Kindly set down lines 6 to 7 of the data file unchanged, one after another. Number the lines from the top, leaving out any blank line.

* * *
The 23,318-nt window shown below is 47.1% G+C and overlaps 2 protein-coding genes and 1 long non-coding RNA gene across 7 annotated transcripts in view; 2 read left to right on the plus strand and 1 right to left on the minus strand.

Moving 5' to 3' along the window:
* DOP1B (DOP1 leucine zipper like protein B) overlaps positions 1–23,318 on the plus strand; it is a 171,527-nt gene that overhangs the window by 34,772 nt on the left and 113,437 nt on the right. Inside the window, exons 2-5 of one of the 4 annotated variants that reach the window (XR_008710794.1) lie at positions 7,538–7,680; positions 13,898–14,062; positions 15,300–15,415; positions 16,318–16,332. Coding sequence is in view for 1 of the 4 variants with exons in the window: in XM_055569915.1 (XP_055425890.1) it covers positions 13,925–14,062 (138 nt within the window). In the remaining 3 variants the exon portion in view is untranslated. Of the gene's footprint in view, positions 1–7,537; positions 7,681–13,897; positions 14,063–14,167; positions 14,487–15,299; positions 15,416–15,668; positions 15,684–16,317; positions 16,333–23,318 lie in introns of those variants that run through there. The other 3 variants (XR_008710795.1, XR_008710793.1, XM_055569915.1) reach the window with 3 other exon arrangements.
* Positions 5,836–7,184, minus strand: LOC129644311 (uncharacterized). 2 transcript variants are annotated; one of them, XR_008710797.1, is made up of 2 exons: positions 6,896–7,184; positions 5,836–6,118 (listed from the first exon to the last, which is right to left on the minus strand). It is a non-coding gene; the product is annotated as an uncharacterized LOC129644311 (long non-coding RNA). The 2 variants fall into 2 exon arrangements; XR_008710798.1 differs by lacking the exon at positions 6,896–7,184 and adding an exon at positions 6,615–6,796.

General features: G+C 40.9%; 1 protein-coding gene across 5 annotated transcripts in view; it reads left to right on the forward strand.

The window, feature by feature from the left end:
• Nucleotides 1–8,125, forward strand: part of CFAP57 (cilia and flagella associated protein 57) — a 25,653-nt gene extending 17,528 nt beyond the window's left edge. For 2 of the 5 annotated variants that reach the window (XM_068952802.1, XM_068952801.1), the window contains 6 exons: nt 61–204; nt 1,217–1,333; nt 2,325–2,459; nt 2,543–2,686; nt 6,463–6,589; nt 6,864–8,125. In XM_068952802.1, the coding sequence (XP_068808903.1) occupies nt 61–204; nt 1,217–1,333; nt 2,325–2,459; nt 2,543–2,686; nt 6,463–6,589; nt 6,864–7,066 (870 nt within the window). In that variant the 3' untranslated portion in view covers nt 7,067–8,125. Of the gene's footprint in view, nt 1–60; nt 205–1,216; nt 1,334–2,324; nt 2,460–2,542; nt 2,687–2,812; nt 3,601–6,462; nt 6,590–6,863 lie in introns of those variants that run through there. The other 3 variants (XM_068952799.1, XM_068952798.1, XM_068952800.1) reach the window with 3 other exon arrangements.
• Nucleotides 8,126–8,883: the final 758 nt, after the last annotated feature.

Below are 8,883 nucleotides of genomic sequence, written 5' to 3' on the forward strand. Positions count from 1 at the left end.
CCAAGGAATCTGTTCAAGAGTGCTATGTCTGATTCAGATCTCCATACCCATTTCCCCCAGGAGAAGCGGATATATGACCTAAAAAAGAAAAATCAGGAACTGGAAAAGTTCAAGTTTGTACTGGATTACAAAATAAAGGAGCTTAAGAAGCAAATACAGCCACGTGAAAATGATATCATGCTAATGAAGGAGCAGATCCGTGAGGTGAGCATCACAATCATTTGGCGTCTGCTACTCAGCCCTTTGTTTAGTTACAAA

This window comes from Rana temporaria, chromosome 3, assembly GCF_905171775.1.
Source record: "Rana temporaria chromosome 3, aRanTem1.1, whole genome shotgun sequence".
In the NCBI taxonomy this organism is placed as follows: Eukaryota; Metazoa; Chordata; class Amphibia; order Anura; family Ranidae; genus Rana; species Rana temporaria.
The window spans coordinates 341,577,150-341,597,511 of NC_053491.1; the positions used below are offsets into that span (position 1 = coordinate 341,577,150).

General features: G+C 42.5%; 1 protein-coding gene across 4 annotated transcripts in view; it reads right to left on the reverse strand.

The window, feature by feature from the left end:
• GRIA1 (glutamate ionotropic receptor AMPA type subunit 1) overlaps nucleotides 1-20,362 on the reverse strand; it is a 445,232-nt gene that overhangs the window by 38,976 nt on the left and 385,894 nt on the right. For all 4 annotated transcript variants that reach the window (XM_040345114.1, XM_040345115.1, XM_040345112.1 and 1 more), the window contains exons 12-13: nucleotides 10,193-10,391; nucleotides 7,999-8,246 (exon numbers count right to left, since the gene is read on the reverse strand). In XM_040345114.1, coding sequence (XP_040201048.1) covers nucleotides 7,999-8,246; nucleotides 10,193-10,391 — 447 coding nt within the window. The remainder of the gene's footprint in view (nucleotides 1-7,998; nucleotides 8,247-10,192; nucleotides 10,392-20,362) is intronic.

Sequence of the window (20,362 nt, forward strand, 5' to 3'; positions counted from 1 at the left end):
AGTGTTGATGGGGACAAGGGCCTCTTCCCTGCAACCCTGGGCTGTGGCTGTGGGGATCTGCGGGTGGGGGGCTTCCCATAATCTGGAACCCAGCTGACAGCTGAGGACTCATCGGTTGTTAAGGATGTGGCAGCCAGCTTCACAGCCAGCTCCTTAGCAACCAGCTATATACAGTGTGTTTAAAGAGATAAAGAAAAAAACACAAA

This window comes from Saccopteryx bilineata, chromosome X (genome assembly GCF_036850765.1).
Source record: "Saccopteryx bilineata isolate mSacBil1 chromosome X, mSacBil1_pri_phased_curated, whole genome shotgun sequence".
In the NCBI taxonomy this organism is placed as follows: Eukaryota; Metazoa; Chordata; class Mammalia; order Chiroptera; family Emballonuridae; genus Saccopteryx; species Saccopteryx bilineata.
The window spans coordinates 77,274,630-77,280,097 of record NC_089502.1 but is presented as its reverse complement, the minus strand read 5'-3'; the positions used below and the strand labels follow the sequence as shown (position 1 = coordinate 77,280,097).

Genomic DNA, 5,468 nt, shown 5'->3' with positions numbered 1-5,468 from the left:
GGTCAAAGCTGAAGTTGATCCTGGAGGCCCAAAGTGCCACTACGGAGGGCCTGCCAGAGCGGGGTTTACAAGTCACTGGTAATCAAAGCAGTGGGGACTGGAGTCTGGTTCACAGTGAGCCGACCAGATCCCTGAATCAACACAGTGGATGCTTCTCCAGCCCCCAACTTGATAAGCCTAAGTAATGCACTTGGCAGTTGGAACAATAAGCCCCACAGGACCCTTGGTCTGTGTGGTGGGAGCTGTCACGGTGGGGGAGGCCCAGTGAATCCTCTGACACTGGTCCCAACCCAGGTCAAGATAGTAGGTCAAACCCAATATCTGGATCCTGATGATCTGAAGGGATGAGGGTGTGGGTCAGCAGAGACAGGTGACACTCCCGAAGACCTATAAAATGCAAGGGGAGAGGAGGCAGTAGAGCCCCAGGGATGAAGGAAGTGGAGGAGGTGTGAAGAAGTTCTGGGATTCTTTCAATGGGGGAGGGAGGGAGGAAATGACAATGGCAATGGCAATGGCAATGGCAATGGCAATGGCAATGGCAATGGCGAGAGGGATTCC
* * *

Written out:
The window, feature by feature from the left end:
• Nucleotides 1–8,125, forward strand: part of CFAP57 (cilia and flagella associated protein 57) — a 25,653-nt gene extending 17,528 nt beyond the window's left edge. For 2 of the 5 annotated variants that reach the window (XM_068952802.1, XM_068952801.1), the window contains 6 exons: nt 61–204; nt 1,217–1,333; nt 2,325–2,459; nt 2,543–2,686; nt 6,463–6,589; nt 6,864–8,125. In XM_068952802.1, the coding sequence (XP_068808903.1) occupies nt 61–204; nt 1,217–1,333; nt 2,325–2,459; nt 2,543–2,686; nt 6,463–6,589; nt 6,864–7,066 (870 nt within the window). In that variant the 3' untranslated portion in view covers nt 7,067–8,125. Of the gene's footprint in view, nt 1–60; nt 205–1,216; nt 1,334–2,324; nt 2,460–2,542; nt 2,687–2,812; nt 3,601–6,462; nt 6,590–6,863 lie in introns of those variants that run through there. The other 3 variants (XM_068952799.1, XM_068952798.1, XM_068952800.1) reach the window with 3 other exon arrangements.